In 2019, I didn’t create “resolutions,” but more themes or intentions for the year.
I wanted to create more joy, meaning, and connection to others throughout the year – and so far it’s been pretty great! I’ve started by just making more time for the things that bring me joy, like playing basketball, watching great TV, traveling to new places, and eating delicious food. I’ve pushed myself to also identify more meaning and purpose in my life through journaling, reflection, and constantly reading. And I’ve been really intentional about reaching out to old and new friends to expand and deepen my relationships with folks.
But, as with most goals or resolutions, I’ve started to feel myself stray a little bit from my intentions for 2019. This last month, I was traveling a ton for work and felt like I wasn’t as focused on what I wanted this year to be for me. Some days, it just felt like life was happening and I wasn’t getting the full amount of joy, meaning, and connection I wanted for 2019.
So, I’m using the month of April to check in with myself. Not only is it my birthday month (April 2nd!) but it’s also one of my favorite Jewish holidays: Passover. This holiday is all about the Israelites going on a journey toward freedom and redemption, escaping slavery to experience the land flowing with milk and honey. Our story of going from an oppressed community to a redeemed nation includes a ton of joy, meaningful moments, and a strong community – just like the intentions I set for myself in 2019. Our freedom story provides us with several different insights on how each and every one of us can experience more freedom and a better life each and every day.
Just like my first intention for 2019, the first lesson from our Passover story is all about joy. Although it begins with anguish and pain, by the time our people cross the Red Sea we are totally and completely ready to celebrate our freedom. With Miriam leading the Israelites in song and dance, we expressed a lifetime of joy after that tremendous moment.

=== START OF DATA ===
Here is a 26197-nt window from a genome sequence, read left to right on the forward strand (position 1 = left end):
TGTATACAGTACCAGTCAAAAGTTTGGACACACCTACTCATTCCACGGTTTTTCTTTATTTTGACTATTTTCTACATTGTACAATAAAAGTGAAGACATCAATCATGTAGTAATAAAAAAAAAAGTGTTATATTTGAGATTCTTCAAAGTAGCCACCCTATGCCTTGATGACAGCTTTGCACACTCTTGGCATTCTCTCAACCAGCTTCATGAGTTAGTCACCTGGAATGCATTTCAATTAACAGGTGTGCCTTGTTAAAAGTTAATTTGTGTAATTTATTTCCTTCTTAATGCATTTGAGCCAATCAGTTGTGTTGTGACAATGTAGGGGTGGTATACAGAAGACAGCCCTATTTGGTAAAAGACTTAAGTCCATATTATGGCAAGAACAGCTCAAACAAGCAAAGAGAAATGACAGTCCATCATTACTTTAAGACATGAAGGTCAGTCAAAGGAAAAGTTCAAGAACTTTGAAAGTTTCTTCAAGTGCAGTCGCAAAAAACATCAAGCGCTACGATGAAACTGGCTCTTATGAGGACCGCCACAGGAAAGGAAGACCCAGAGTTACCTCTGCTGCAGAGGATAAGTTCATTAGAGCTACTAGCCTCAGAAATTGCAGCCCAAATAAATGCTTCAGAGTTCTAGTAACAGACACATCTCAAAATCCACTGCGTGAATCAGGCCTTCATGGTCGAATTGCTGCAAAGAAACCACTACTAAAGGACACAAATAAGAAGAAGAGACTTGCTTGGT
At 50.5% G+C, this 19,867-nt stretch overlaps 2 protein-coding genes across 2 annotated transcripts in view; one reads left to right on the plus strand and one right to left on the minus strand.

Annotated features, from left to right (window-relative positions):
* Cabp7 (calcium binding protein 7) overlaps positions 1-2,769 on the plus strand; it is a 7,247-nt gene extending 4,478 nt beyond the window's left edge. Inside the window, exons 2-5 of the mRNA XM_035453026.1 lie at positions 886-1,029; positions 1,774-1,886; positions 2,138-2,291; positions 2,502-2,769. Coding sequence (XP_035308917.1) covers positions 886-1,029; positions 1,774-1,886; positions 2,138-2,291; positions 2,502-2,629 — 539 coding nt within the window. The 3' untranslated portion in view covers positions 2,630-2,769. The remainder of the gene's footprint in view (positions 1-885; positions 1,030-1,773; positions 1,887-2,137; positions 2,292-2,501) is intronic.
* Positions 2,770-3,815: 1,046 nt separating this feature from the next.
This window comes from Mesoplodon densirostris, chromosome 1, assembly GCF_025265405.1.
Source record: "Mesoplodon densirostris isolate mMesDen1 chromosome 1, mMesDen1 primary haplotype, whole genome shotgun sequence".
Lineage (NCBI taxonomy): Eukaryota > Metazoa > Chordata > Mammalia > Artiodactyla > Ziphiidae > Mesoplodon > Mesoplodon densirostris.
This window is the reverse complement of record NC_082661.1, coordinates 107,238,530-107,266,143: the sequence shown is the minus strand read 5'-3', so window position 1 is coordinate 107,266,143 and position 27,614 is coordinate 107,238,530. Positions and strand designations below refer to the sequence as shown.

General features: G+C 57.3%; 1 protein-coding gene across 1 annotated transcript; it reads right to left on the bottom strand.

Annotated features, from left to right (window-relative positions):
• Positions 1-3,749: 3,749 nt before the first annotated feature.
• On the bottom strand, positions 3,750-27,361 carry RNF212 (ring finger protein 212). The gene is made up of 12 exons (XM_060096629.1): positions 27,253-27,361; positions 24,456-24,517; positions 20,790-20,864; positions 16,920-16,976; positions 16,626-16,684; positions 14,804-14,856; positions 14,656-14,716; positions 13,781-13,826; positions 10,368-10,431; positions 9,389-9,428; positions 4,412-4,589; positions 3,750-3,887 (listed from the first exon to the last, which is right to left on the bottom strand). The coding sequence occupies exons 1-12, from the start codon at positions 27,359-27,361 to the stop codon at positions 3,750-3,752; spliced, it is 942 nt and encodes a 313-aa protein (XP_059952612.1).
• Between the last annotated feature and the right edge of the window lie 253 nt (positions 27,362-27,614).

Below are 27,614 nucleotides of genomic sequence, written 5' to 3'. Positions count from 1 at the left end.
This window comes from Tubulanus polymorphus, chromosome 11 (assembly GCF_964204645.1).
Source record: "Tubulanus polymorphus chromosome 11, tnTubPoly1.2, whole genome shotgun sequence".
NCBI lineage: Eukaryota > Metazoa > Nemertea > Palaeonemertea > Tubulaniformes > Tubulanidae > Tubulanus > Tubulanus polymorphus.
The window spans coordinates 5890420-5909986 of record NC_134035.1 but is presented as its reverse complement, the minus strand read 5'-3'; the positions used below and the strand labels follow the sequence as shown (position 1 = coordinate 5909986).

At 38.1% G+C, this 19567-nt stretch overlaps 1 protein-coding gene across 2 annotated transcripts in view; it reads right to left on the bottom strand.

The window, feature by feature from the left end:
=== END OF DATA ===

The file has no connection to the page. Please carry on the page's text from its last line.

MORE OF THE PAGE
But you don’t have to wait for all the big moments in life to celebrate. Whether it’s trying a new restaurant, sleeping in a little longer on the weekend, or just pausing to really appreciate the cherry blossoms, each and every day represents an opportunity to experience joy in our lives.
My second intention for 2019, and the second lesson we can draw from our Passover story, is all about finding meaning in our lives. Understanding our purpose in life is one of those deep, existential questions that is really tough to figure out, and I’m not saying that you need to tackle that question to truly find meaning in your life. But the Passover story provides us with a great starting place to think about the big questions of the world. A core component of the Passover seder is the reading of the Four Questions.
Here are some adapted questions to help think about how you might create more meaningful moments:
My final intention for 2019, and the last lesson we can draw from our Passover story, is that community is essential to success. Although there may have been bickering amongst the Israelites when escaping and definitely while they were in the desert, staying together as a community was necessary for their survival. And for us in 2019, community is necessary for our survival. We are naturally wired to be around other people and it’s even more important when you’re wanting to make a change, big or small, in your life. One of my goals for this year was to be more connected with the people in my life because I know that it will make me happier and bring more meaning into my life.
Among all of the ways that society, other people, and even ourselves sometimes keeps us from fulfilling our true potential, there is always the opportunity for more freedom in our own lives. And if we focus on the lessons from our Passover story, we can seek out more joy, meaningful moments, and a strong community to be on this journey with us.
If you set resolutions or goals or themes for 2019…
If you didn’t set any goals for 2019, now’s the time to start.
As we celebrate Passover, may we use this time to check-in with ourselves, to connect with those in our communities, and to commit to freeing ourselves so that we may be our best selves.
About the Author: Evan Traylor, originally from Oklahoma City, currently works at the Union for Reform Judaism and is an aspiring rabbi. He graduated from the University of Kansas in 2016 studying political science and Jewish studies. Evan loves reading, traveling, exploring DC, and cheering on the KU Jayhawks.
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